Audits that have turned up more than $680 million so far in Medicare payment errors started slowly in the first year, a new report shows. More recent data suggest auditors have grown more aggressive as the program prepares to expand.
The first report to Congress on Medicare's Recovery Audit Contractor Program, released in late September covering the federal fiscal year beginning Oct. 1, 2009, provides an overview of auditors' first year as federal officials move to broaden audits under Medicare and expand them to Medicaid, and as Congress seeks ways to further curb federal spending.
The Patient Protection and Affordable Care Act expanded auditors' reach from Medicare fee-for-service to include Medicare managed care and prescription drug coverage. No date has been set for those audits to begin.
Medicaid audits, another of the Affordable Care Act's provisions to reduce fraud, are scheduled to start next January and recoup $2.1 billion over five years. Federal officials finalized regulations for the effort last month (Sept. 19, p. 8)
Medicare recouped more from auditors during the first quarter of fiscal 2011, which began Oct. 1, 2010, than it did the entire prior year, according to federal figures not included in the report.
Providers returned $81.2 million to Medicare between October and December last year (the first quarter of fiscal 2011) and $499.6 million during the first nine months of fiscal 2011. That's compared with $75.4 million during all of fiscal 2010, the report to Congress said.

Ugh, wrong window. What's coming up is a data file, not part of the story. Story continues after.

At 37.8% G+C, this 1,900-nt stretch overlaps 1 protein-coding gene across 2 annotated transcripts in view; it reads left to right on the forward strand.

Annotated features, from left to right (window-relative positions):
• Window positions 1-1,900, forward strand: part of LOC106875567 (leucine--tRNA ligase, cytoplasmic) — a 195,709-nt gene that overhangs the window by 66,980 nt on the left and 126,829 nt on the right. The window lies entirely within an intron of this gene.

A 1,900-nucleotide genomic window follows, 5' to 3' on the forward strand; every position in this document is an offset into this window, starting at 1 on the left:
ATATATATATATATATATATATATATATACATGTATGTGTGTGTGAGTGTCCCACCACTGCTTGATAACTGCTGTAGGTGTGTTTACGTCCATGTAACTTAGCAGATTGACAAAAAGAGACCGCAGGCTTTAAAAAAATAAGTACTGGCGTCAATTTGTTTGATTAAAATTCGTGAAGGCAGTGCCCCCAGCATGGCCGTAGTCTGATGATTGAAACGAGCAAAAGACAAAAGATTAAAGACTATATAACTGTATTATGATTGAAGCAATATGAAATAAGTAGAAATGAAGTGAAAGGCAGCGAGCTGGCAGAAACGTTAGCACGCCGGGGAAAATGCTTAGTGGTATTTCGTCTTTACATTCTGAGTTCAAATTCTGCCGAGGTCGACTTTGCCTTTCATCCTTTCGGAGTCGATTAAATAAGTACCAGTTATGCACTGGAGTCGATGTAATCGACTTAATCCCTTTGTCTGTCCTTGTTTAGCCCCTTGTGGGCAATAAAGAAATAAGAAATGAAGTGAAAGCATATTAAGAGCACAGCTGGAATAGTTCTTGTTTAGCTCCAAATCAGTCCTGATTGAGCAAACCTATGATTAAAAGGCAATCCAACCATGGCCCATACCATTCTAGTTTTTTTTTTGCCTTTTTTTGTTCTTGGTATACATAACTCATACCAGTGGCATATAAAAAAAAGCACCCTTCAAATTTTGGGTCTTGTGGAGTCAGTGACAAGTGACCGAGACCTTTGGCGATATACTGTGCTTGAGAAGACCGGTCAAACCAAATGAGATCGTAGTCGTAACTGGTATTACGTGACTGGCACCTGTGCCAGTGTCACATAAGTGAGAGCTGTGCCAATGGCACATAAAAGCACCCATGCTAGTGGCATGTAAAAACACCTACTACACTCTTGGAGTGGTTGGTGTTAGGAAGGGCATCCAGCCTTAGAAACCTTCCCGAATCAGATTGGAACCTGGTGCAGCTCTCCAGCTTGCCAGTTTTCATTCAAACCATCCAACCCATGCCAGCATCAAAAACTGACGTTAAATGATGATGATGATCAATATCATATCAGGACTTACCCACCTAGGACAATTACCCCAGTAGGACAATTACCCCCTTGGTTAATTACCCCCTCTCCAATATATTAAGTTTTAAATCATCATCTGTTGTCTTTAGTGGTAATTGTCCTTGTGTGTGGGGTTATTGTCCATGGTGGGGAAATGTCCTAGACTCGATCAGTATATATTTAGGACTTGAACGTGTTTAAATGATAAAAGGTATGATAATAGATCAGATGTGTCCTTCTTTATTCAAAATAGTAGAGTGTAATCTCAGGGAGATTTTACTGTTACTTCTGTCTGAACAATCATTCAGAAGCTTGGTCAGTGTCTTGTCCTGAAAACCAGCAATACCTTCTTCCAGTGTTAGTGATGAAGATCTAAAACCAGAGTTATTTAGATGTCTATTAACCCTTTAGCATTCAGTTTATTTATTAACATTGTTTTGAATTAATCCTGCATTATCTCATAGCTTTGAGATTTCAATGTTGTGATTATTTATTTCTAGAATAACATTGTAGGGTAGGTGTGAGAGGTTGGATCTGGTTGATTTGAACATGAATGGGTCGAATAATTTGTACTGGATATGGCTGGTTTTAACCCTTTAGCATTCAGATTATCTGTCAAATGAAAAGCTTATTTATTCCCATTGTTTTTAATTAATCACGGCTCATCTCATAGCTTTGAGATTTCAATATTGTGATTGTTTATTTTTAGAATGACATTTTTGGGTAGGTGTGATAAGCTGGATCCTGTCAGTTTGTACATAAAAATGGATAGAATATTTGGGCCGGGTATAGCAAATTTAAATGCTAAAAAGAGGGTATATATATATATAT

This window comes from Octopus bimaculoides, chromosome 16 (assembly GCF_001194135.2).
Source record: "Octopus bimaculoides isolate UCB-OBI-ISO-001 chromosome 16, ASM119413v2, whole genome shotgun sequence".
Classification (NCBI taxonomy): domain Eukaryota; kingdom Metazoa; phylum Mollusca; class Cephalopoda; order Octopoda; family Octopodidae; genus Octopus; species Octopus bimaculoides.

For hospitals, tension has grown during the program's second year as auditors have increasingly reviewed bills for whether care was medically necessary, forcing providers to defend treatment decisions months after the fact, said Elizabeth Baskett, senior associate director for policy at the American Hospital Association. Payments deemed as improper for reasons of medical necessity can be significant, she said.
Auditors were not fully up and running during the first year and as auditors grew more established in 2011, the amounts grew, she said.
Baskett also questioned the report's claim that the program saw few appeals, which would suggest the Medicare auditors proved highly accurate.
Hospitals have appealed 5% of claims in 2010 and $2.6 million, or 2.5%, of audited claims were overturned, according to the report. An ongoing AHA survey, launched in January 2010, found roughly 25% of hospitals filed an audit appeal, said Baskett, who has contacted the CMS with questions about its data. She said AHA officials believe Congress should have information about the time and money spent on lengthy appeals.
Amy Nordeng, government affairs counsel for the Medical Group Management Association, also questioned appeals data. Doctors accounted for $5.4 million of the amount auditors collected (See chart) and average claims ranged from $106 to $157 in different regions. Nordeng said doctors may not find an appeal for such small claims worthwhile. She also said doctors have seen an increase in auditors' activity.
Four companies that audit Medicare fee-for-service payments, one for each of four U.S. regions, were paid a percentage of the amount Medicare recovers, roughly 9% to 12.5%.
The AHA's Baskett said hospitals have urged the CMS to use recovered payments to analyze its complex billing system and find ways to reduce mistaken payments. Hospitals, she said, also could benefit from greater transparency on common billing errors.